Happenstance restaurateurs Rakesh and Sarina Chopra opened Sansaveria after a whirlwind excursion to the city of lights left them longing to bring the sights, sounds, and tastes of Paris back home with them. Meals commence with classic appetizers such as the baked onion soup ($5) or a French charcuterie plate, boasting a collection of cured meats, artisan cheeses, and multilingual croustades ($12). Pair plats principaux such as the garlic and herb sautéed steak Mediterranean ($27), or the wine-basted, caper-kissed sautéed tilapia carciofi ($19), with one of more than 40 wines, or choose any three by-the-glass options to sample a flight of fermented fancy. Suppers saunter toward their sugary conclusions with decadent delights including homemade bananas foster and Grand Marnier–filled crêpes ($7), or with sweet cocktails such as the creamy and indulgent choco-tini or a Sambuca Romana cordial—known for its impeccable manners.
Sandwichville's amiable servers expedite made-to-order bread-and-protein towers. The Elvis the King's amalgam of peanut butter, bacon, bananas, and honey ($5.29) saunters and swivels its way across the mouth’s threshold with gooey charm. A menu packed with stackable sustenance lets customers concoct You Call It dagwoods ($4.99) that sport custom assemblages of bread, fillings, condiments, and extras such as guacamole and bacon ($0.50 each). Symbolically make up for past encounters with subpar paninis or all-too-human human childhood heroes by triumphantly tackling the Cuban, which piles high ham, roast pork, salami, and swiss cheese on a pressed roll ($6.29).
A native of Hong Kong, Chef Brian Eng masterminded a menu of healthy family recipes infused with fresh, handpicked ingredients and devoid of MSG. A smattering of starters, such as a duo of crispy egg rolls ($3.25) and hot-and-sour soup ($2.95–$4.75) prevent mouths from chugging a bottle of soy sauce. Made-to-order mains include the beef in a nest, sliced beef doused in onion-infused gravy nestled in a soft bed of Cantonese pan-fried noodles ($7.25–$10.75), and the empress chicken, a jewel-encrusted chicken frolicking with peppers and onions in a barbecue sweet-and-sour sauce ($7.00–$10.50). Diners can cast a net around the silver shrimp and scallops served on broccoli next to a pool of cream sauce ($10.45–$15.50). A quintet of almond cookies ($1.25) rounds out the meal more eloquently than a soliloquy from a bilingual Shakespeare impersonator.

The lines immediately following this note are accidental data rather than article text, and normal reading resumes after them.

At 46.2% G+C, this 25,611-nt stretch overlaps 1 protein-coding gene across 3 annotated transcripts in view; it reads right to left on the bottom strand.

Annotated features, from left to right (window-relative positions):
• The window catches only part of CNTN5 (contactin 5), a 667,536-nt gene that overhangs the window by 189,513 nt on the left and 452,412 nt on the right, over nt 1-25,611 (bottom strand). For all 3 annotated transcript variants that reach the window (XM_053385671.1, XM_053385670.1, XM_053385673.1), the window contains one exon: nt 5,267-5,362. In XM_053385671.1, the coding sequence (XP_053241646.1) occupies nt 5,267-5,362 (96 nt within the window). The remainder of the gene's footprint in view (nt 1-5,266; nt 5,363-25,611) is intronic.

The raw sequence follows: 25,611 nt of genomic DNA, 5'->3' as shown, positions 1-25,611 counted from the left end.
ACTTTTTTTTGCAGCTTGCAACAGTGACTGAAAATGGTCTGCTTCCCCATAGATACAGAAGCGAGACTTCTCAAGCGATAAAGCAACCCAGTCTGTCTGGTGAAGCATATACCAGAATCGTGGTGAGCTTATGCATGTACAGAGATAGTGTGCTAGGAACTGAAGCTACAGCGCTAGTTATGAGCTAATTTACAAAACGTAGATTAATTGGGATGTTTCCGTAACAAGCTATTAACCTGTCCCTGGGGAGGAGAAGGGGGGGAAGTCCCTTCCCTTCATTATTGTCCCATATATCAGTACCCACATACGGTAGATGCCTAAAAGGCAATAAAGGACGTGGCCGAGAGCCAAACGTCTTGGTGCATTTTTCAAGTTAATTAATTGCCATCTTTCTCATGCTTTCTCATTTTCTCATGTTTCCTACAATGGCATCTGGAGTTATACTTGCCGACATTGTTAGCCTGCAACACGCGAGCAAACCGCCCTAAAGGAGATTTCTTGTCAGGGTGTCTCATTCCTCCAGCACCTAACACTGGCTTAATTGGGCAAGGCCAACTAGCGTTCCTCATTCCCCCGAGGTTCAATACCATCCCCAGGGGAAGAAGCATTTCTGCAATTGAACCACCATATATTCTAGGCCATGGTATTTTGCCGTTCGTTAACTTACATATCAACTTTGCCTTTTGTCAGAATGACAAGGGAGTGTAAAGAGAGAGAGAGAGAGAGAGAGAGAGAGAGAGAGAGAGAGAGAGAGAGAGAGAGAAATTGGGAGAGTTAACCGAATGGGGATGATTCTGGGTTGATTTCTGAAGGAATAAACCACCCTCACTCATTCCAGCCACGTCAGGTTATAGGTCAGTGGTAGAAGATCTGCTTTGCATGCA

Nicodino's Pizza Co. & Café bridges the culinary gap between sweet and savory with a multipronged menu that couples sizzling pizzas with piping-hot café drinks, as well as cataloging gluten-free pizza and pasta. Fresh toppings adorn hand-tossed pizzas and run the gamut from succulent meats, such as italian beef and roasted chicken, to veggies, including green peppers, sun-dried tomatoes, and jalapeños. The kitchen doesn’t restrict itself to making pizzas, though; chefs also grill chicken-pesto paninis and bake spinach calzones and mostaccioli. To complement the savory food, the café side of the eatery presents offerings such as mango smoothies and tiramisu. When it’s warm, Nicodino's Pizza Co. & Café invites guests to an outdoor seating area. In addition, the restaurant offers catering for those throwing a dinner party or a pizza-themed wedding in which all the toasts are cheesy and made with marinara sauce.
Suffused with the glow of 19 televisions and a high-definition projector, Chicago Loop Sports Bar and Grill caters to local fans with a menu of bar favorites and ample pours of brews and drinks. A heavily sauced selection of ribs, wings, burgers, and tacos satisfies game-day cravings and lubricates tongues for arguments about whether hockey is staged. Foamy beers and mixed cocktails slide down the bar to waiting hands while events such as trivia, karaoke, live bands, and standup comedy are officiated from the stage.
“Best Mexican Restaurant I own!” Matt Waxler quips on his Facebook page, and it’s clear he really does enjoy the food he vends at North of the Border Mexican Restaurant. His menu diversifies burritos with more than the standard meat selections, stuffing in boneless chipotle seasoned wings, stir-fried shrimp, or steak with three kinds of jalapeños, a word which translates to English as “pepper of many guises.” American- and Mexican-style tacos vie for plate space, and strips of skirt steak simmer in a tomato and jalapeño sauce in the Bistek a la Mexicana, Mr. Waxler’s favorite dish.